SO4B9 Half Unit
The Sociology of Consumption
This information is for the 2021/22 session.
Dr Rebecca Elliott STC S211
This course is available on the MSc in Culture and Society, MSc in Economy and Society and MSc in Sociology. This course is available with permission as an outside option to students on other programmes where regulations permit.
This course has a limited number of places (it is controlled access). Places are allocated based on a written statement. Priority will be given to students on the MSc in Culture and Society, MSc in Economy and Society and MSc in Sociology. This may mean that not all students who apply will be able to get a place on this course.
Why do we want the things we want and what do those things say about us? How does consumption reflect and reproduce differences and inequalities of various kinds? What are the social origins of market demand? How did consumption-centred cultures develop and what are their ecological consequences? What does it mean for consumption to be ‘sustainable’ or ‘ethical’?
This course offers a sociological engagement with consumption. It begins from the premise that while we may think of ourselves as individual consumers, how we use resources, our taste for particular goods, and our everyday consumption habits and practices are socially derived and socially structured in profound ways. Issues related to consumption are situated at the intersections of economic, cultural, and environmental sociology and the course will draw on theory and empirical research from all three subfields.
Topics covered in the course include: the social origins of taste; the rise of consumerism; collective consumption and energy use; commoditization and the social biography of things; and consuming online.
25 hours of seminars in the MT.
Teaching arrangements may be adjusted if online teaching is required at any point.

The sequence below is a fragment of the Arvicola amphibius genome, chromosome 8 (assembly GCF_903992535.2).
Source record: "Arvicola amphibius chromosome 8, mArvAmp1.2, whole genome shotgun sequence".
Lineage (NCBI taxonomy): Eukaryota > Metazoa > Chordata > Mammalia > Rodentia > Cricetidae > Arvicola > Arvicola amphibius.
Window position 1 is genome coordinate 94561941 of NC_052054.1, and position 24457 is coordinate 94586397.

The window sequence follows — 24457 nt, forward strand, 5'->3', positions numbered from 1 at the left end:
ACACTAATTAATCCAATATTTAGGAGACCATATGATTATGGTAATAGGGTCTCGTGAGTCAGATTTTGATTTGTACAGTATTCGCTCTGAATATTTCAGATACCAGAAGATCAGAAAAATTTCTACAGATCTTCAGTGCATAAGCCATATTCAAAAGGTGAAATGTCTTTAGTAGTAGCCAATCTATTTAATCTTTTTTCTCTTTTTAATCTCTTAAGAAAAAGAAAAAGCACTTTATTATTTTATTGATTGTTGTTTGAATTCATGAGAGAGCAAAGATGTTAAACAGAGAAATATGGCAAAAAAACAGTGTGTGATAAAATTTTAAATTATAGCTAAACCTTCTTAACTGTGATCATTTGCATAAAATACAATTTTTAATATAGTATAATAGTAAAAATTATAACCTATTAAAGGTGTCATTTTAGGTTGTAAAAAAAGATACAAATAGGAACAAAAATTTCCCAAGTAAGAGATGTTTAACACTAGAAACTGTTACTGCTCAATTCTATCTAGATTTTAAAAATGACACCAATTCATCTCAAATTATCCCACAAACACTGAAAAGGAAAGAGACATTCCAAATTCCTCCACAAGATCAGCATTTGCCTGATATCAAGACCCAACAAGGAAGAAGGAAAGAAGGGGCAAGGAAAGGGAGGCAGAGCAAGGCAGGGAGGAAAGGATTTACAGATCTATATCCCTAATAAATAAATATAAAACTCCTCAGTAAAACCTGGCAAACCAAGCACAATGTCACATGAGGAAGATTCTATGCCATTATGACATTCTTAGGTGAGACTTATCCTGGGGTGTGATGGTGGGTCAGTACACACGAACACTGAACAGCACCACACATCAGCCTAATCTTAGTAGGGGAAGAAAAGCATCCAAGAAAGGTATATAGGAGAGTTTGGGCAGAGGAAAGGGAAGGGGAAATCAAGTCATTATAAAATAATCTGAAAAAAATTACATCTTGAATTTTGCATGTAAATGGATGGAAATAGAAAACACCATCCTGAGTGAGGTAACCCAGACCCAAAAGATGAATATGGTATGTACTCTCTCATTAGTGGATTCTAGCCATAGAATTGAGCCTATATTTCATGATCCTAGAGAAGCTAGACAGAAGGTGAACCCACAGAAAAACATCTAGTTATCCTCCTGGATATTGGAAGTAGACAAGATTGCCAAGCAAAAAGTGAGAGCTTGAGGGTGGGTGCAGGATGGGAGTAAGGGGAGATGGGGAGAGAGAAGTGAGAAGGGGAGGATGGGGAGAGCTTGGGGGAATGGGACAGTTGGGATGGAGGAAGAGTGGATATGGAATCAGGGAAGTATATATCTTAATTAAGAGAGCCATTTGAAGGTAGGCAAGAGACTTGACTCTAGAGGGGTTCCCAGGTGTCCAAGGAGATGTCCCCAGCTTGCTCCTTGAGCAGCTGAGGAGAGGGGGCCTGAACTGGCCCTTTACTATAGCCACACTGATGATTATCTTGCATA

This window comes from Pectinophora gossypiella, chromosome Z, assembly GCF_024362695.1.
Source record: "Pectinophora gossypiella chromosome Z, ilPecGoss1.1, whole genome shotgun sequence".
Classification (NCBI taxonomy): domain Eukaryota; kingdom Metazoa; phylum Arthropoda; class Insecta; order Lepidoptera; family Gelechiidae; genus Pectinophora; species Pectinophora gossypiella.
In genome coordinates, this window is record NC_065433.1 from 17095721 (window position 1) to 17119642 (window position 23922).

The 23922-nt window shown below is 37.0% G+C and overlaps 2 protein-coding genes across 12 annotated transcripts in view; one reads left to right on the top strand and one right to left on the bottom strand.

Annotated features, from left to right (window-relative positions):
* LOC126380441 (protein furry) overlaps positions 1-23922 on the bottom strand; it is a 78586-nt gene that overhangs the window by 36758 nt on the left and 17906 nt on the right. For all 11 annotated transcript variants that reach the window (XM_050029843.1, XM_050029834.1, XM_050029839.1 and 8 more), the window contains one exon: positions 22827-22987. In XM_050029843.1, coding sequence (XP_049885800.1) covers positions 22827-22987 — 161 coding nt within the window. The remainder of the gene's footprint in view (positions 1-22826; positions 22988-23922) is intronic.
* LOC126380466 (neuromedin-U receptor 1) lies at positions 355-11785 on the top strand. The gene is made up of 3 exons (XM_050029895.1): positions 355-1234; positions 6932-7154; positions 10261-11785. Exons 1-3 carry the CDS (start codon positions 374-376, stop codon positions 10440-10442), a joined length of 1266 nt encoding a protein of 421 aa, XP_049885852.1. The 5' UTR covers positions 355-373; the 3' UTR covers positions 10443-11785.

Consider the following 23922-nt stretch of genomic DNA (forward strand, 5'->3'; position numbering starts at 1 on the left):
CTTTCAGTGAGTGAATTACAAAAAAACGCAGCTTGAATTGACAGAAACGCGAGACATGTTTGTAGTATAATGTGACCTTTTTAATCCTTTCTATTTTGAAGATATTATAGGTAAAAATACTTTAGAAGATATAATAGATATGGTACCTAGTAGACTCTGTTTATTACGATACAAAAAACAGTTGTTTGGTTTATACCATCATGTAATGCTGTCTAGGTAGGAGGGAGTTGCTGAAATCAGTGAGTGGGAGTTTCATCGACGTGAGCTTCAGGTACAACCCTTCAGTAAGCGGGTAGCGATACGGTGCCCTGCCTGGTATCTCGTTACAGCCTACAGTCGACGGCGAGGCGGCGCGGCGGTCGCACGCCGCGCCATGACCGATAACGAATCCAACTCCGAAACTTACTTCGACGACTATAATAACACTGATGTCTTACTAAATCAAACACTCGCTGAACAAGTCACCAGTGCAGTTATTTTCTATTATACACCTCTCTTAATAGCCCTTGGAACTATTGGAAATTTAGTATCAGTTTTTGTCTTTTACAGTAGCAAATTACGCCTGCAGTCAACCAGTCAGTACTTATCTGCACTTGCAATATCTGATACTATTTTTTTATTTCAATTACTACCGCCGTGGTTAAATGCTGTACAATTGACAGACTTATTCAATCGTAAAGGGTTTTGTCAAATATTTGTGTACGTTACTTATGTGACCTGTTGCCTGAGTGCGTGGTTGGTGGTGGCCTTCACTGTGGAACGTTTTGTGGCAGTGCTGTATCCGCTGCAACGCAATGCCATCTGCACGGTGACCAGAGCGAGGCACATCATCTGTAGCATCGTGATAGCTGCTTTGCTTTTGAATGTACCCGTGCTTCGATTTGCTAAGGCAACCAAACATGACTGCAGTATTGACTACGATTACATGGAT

Reading Weeks: Students on this course will have a reading week in MT Week 6, in line with departmental policy.
Students will be expected to produce 1 essay in the MT.
1500 word formative essay due in week 10 of MT.
- Besbris, Max. 2020. Upsold.
- Bourdieu, Pierre. 1984. Distinction.
- Bourdieu, Pierre. 2005. Social Structures of the Economy.
- Brand, Ulrich and Markus Wissen. 2021. The Imperial Mode of Living: Everyday Life and the Ecological Crisis of Capitalism. Verso.
- Cairns, Karen, Josee Johnston and Nora MacKendrick. 2013. “Feeding the ‘Organic Child’: Mothering through Ethical Consumption.” Journal of Consumer Culture 13(2): 97–118.
- De Grazia, V. (ed.) (1996). The Sex of Things: Gender and Consumption in Historical Perspective. Berkeley, CA: University of California Press.
- Kopytoff, Igor. 1986. “The Cultural Biography of Things: Commoditization as Process.” Pp. 64-91 in Arjun Appadurai (ed.) The Social Life of Things.
- Marx, Karl. 1867. “The Fetishism of Commodities and The Secret Thereof.” In Capital, Volume I.
- Schor, Juliet. 2010. Plenitude.
- Skotnicki, Tad. 2021. The Sympathetic Consumer. Stanford University Press.
- Veblein, Thorstein. 1899. The Theory of the Leisure Class.
- Warde, Alan. 2005. “Consumption and Theories of Practice.” Journal of Consumer Culture 5(2): 131–53.
- Wherry, Frederick. 2006. “The social sources of authenticity in global handicraft markets: Evidence from northern Thailand.” Journal of Consumer Culture 6 (1), 5-32.
- Zukin, Sharon, Scarlett Lindeman, and Laurie Hurson. 2016. “The Omnivore’s Neighborhood? Online Restaurant Reviews, Race, and Gentrification.” Journal of Consumer Culture 17(3): 459-479.
Essay (90%, 3000 words) in the LT.
Group presentation (10%) in the MT.
An electronic copy of the assessed essay, to be uploaded to Moodle, no later than 4.00pm on the third Thursday of Lent Term.
Attendance at all seminars, completion of set readings and submission of set coursework is required.
Course selection videos
Some departments have produced short videos to introduce their courses. Please refer to the course selection videos index page for further information.
Important information in response to COVID-19
Please note that during 2021/22 academic year some variation to teaching and learning activities may be required to respond to changes in public health advice and/or to account for the differing needs of students in attendance on campus and those who might be studying online. For example, this may involve changes to the mode of teaching delivery and/or the format or weighting of assessments. Changes will only be made if required and students will be notified about any changes to teaching or assessment plans at the earliest opportunity.
Total students 2020/21: Unavailable
Average class size 2020/21: Unavailable
Controlled access 2020/21: No
Value: Half Unit
Personal development skills
- Team working
- Problem solving
- Application of information skills